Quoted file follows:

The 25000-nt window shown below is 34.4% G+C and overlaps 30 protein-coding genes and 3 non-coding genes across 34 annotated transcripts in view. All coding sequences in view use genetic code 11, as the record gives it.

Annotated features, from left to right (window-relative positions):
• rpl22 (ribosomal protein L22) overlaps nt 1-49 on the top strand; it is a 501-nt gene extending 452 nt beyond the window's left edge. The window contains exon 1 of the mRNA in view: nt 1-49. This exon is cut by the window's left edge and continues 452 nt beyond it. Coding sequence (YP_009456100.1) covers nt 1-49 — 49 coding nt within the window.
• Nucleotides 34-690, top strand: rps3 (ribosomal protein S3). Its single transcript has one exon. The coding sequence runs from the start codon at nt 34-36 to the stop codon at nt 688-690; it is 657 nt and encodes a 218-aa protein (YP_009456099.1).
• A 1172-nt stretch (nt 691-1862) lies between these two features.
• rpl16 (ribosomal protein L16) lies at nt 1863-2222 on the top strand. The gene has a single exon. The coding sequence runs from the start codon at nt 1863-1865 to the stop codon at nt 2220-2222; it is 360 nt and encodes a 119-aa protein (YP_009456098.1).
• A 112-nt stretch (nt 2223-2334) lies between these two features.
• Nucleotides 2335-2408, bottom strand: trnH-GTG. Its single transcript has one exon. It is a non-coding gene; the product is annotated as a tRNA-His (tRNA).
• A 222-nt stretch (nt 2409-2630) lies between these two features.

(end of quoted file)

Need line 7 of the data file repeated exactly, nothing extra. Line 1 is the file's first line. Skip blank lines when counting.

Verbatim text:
• A 112-nt stretch (nt 2223-2334) lies between these two features.